Mum's the Word on Reported VW China Investment
German automaker Volkswagen AG and its local joint-venture partner JAC Motors have declined to confirm a report that the former intends to purchase a “big stake” in the latter.
Reuters reported on Wednesday that Volkswagen has tapped investment bank Goldman Sachs as an adviser on a purchase plan, citing anonymous sources familiar with the matter.
But the companies were in lockstep when it came to their continued cooperation on Thursday. In a statement (link in Chinese), Shanghai-listed Anhui Jianghuai Automobile Group said the company is looking for deeper cooperation with Volkswagen after the pair set up an electric-vehicle joint venture in 2017. The statement said they had not finalized a plan.
Meanwhile a Volkswagen spokesperson told Caixin the firm would “explore all possible options together with all stakeholders to secure long-term success in China.”
The development comes as Beijing prepares to let foreign companies take a controlling stake in domestic and joint-venture automakers. Ownership controls were lifted late last year for firms that manufacture fully electric and plug-in hybrid vehicles, and controls on the wider car market will be abolished by 2022, according to the government’s timetable.
In October, Volkswagen’s rival BMW AG raised its stake in its Chinese joint venture to a controlling 75% from 50% for 3.6 billion euros ($4.05 billion), becoming the first to move after Beijing’s policy change.
In 2018, Volkswagen delivered a total of 4.21 million vehicles in the “Greater China” area, which includes the Chinese mainland and Hong Kong. JAC, which is China’s 11th largest local automaker by group sales, mainly manufactures commercial vehicles.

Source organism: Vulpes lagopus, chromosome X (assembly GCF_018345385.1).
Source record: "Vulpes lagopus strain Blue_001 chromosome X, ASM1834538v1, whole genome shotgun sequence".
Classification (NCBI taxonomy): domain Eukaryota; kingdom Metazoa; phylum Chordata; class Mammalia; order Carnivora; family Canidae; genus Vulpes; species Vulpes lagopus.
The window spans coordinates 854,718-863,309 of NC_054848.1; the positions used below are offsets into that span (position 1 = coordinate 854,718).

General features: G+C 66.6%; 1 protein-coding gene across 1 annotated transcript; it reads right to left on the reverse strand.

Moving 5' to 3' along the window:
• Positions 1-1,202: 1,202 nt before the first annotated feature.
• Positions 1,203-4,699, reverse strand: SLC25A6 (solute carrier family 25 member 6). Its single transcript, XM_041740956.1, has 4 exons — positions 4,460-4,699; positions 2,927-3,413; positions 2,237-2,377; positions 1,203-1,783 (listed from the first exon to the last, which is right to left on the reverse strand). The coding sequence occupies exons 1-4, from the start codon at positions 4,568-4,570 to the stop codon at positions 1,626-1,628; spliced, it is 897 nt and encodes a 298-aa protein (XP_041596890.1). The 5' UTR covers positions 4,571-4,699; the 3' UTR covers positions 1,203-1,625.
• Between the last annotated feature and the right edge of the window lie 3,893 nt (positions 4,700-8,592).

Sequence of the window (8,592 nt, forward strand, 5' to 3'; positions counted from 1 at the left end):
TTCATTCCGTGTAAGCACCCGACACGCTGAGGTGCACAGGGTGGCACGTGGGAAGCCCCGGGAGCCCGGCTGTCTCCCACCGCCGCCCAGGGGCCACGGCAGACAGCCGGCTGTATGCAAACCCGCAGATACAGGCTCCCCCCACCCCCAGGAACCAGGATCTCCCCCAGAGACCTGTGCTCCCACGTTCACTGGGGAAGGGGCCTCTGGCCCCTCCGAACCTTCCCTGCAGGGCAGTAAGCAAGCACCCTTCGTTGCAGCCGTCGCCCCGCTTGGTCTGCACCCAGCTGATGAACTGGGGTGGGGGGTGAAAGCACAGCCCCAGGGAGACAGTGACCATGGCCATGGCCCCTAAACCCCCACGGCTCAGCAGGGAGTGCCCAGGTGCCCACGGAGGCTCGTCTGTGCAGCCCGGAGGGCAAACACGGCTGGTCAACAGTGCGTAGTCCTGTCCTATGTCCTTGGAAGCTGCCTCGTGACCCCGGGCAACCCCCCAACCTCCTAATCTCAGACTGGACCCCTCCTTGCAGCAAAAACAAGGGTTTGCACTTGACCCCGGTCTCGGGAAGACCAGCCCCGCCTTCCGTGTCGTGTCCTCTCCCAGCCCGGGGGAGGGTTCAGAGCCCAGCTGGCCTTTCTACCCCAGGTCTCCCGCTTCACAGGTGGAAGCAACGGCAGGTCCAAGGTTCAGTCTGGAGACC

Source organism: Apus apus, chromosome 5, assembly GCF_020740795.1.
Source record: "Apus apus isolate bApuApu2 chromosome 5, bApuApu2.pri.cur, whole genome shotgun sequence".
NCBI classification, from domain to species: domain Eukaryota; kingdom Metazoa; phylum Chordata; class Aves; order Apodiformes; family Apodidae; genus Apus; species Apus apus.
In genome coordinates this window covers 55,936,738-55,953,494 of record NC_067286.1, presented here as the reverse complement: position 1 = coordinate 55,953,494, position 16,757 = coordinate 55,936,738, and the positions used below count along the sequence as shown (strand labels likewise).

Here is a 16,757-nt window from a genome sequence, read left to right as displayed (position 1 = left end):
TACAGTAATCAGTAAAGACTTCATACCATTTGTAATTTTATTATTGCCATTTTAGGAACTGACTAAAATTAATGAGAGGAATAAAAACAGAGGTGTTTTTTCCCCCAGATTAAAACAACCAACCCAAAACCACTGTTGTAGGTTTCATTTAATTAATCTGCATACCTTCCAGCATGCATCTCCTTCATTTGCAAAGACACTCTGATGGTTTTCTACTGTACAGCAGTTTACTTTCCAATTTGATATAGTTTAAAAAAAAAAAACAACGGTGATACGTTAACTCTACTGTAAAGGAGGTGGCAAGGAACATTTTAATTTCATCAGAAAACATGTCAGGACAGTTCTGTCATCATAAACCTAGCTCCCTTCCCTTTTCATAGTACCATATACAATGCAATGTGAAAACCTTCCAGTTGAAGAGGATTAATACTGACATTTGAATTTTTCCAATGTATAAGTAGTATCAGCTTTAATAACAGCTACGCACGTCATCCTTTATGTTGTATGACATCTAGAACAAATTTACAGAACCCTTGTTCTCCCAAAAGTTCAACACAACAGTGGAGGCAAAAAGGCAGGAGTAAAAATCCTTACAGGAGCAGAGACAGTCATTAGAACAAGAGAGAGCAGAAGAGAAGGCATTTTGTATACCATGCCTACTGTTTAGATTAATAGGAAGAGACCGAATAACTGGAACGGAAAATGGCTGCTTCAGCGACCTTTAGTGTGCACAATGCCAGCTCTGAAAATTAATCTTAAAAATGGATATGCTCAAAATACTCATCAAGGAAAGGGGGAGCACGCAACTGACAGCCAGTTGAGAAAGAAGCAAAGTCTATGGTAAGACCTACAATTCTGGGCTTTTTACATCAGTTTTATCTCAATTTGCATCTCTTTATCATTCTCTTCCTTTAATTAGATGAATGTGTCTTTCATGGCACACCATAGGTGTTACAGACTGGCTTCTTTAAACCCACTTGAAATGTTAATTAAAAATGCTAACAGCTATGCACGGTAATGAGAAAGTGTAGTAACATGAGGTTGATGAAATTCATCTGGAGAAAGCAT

In December 2017, Volkswagen established a 50:50 joint venture with JAC to research and develop zero-emissions passenger cars, as the German automaker ramped up efforts to tap into the country’s booming electric vehicle market, currently the world’s largest. Volkswagen does not currently own shares in Shanghai-listed JAC.
Volkswagen is China’s largest foreign automaker by sales. It has two other joint ventures to manufacture traditional internal combustion cars — one with FAW Group Corp. and the other with SAIC Motor Corp. Ltd.
Volkswagen CEO Herbert Diess said last month in the company’s earnings call that the management board will look into plans to adjust its ownership in the firm’s assets in China and expected to announce the plans by early 2019.
Responding last month to rumors that its SAIC venture may be involved, the Shanghai-based Chinese auto group said Volkswagen had not formally discussed the matter with them.
The joint venture with FAW Group is also unlikely to be involved. In 2014, Volkswagen proposed raising its stake in the FAW venture by 9% to 49% in a deal some valued at 5 billion euros.
The plan was shelved after Volkswagen was mired in a high-profile emissions scandal which led to a former member of its management board being charged in the U.S. with fraud. It emerged the company had installed illegal software in millions of diesel cars in order to trick emissions tests.
Contact reporter Mo Yelin (firstname.lastname@example.org)
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